Vertigo (1958) Film Review A+

DIRECTOR: Alfred Hitchcock
Produced by Alfred Hitchcock
Screenplay by: Alec Coppel and Samuel Taylor based on the 1954 novel “D’entre les morts” (“The Living and the Dead”) by Boileau-Narcejac (Pierre Boileau and Pierre Ayraud also known as Thomas Narcejac)
Cinematography: Robert Burks
Edited by: George Tomasini
Original Score: Bernard Herrmann
Distributed by Paramount Pictures
Starring: James Stewart, Kim Novack, Barbara Bel Geddes, Ellen Corby, Tom Helmore and Henry Jones
BOTTOM LINE: San Francisco detective Scottie Ferguson (James Stewart), who has a fear of heights (vertigo), follows Madeleine Elster (Kim Novack) around the streets and environs of San Francisco because Madeleine’s husband Gavin Elster (Tom Helmore) is convinced that she is possessed by the spirit of a dead nineteenth-century courtesan named Carlotta Valdes whose picture hangs in the Palace of the Legion of Honor. Among the places that Madeleine drives and Scottie follows are:
  • The Palace of the Legion of Honor
  • Fort Point
  • Muir Woods
  • Mission Dolores
  • Coit Tower (in the distance)
  • The Palace of Fine Arts
  • Mission San Juan Batista
  • The McKittrick Hotel in the Western Addition (Carlotta’s room)
  • The Vertigo Hotel (Judy’s Apartment)
  • Lombard Street (Scottie’s Apartment)
  • Brocklebank Apartments (Madeleine’s Residence) 1000 Mason Street.
When Madeleine dies (or is murdered) when falling from the tower in Mission San Juan Batista, Scottie, after being reprimanded for carelessness by a judge (Henry Jones) at her inquest, Scottie enters a deep depression. He is nursed back to health by his friend and ex-lover Midge (Barbara Bel Geddes), who treats him with a vaguely maternal attitude as if there is something about Scottie that she is privy to, but we are not. Then, one day, Scottie sees Judy on the street. She looks vaguely like Madeleine, but Scottie will not be satisfied until he molds her into Madeleine’s exact image.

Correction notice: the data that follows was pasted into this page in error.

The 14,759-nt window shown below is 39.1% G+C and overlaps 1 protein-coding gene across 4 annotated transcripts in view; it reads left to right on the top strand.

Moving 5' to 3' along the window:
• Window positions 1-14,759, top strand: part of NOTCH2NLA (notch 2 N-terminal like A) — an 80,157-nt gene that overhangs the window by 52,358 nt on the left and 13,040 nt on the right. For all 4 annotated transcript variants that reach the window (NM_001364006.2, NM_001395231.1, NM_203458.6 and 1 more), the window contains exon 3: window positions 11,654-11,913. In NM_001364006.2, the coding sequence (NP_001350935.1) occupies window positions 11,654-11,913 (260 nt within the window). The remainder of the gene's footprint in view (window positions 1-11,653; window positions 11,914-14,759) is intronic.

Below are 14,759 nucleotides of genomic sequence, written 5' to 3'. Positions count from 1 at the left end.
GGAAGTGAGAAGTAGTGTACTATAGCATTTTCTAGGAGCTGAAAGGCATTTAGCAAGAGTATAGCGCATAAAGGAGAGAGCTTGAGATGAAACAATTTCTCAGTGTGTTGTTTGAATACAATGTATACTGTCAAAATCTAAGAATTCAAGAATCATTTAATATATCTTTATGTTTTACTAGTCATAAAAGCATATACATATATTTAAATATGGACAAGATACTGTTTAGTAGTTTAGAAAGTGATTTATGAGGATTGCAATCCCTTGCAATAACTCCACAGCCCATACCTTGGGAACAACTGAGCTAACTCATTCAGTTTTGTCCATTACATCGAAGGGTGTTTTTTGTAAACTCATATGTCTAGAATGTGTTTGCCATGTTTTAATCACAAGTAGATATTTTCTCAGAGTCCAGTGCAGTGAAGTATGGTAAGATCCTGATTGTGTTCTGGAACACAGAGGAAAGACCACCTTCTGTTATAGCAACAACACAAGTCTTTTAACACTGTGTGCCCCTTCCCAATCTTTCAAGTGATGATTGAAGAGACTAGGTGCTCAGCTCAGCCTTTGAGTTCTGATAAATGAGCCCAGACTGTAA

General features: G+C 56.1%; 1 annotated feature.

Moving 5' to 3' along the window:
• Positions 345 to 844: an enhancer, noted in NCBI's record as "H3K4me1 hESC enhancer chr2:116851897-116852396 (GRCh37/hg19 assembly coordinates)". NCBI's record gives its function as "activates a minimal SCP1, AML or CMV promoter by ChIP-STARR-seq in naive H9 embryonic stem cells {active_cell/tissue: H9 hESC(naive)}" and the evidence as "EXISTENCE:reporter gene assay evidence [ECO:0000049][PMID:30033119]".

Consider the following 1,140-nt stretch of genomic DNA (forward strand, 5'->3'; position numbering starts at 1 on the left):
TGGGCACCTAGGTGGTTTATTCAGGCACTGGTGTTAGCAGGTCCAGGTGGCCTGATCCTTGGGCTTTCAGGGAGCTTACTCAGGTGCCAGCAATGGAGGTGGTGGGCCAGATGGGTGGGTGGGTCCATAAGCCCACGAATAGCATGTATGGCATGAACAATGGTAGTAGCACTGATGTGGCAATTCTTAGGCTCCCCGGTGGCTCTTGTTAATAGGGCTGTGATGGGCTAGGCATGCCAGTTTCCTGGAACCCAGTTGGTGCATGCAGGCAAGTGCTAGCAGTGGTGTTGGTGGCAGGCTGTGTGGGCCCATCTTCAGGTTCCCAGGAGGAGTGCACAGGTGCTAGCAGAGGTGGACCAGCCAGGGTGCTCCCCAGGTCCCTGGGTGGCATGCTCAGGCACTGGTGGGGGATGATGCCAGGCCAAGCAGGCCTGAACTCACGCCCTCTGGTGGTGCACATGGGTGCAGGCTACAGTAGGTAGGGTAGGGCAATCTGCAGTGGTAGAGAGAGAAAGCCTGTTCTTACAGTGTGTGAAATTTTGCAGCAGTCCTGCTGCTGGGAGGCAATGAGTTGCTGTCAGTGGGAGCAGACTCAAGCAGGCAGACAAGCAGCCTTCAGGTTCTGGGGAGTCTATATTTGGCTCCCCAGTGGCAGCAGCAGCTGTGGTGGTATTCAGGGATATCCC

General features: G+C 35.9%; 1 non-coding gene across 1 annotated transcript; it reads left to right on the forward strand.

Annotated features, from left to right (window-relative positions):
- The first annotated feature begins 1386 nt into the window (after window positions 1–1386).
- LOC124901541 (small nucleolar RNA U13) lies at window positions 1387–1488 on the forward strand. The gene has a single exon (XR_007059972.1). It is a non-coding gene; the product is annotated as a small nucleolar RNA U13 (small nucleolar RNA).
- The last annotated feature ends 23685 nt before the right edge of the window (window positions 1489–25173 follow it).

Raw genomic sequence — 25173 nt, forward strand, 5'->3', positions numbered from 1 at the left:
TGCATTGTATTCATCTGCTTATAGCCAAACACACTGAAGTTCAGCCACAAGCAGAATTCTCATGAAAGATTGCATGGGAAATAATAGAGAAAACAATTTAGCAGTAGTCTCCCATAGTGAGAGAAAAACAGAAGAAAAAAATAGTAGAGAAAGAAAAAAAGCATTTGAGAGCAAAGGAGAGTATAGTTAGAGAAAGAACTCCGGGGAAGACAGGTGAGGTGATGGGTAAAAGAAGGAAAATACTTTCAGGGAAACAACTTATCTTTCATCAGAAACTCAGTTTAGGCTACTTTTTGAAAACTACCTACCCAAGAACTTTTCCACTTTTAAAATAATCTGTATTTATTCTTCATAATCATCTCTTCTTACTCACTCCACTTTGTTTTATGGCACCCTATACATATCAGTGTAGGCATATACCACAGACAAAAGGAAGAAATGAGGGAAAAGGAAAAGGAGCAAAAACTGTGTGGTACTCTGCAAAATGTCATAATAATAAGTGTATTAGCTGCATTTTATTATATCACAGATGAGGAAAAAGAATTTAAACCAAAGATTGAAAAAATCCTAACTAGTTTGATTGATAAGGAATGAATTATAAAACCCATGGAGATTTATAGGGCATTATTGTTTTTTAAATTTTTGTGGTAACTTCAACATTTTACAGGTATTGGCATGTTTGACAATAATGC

Voted by “Sight and Sound” as the greatest film of all time, “Vertigo” is Hitchcock’s masterpiece. Anchored by an astonishing performance by James Stewart as Scotty Ferguson, a private detective and ex-cop who suffers from vertigo (fear of heights) after a coworker fell to his death, it also boasts Kim Novak’s (taking over from the pregnant Vera Miles, much to Hitchcock’s chagrin) spectacular turn in the dual role of Judy/Madeleine, the obscure object of Scotty’s obsession. The film boasts Bernard Herrmann’s greatest and most haunting movie score. Kudos to Barbara Bel Geddes in the difficult and endlessly fascinating role of Midge, Scotty’s confidant. She knows him better than anyone and obviously cares for him deeply, but always with a strangely maternal tone. It’s as if there had been something more between them in the past. A love poem to Hitchcock’s favorite city, San Francisco, the movie is gorgeously photographed by Robert Burks, Hitchcock’s cameraman, from “Strangers on a Train” in 1951 to “Marnie” in 1964. Novak was also lovely in the movie “Bell, Book, and Candle,” which came out the same year. Together with Roman Polanski’s “Chinatown” (1974), “Vertigo” is my all-time favorite movie.
Hitchcock’s cameo: 0:11:22. In a grey suit, Hitchcock walks across the street with a trumpet case.
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SUBCATEGORY: Hitchcock
STREAMING: The Criterion Collection, Amazon Prime Video, Apple TV+ and YouTube

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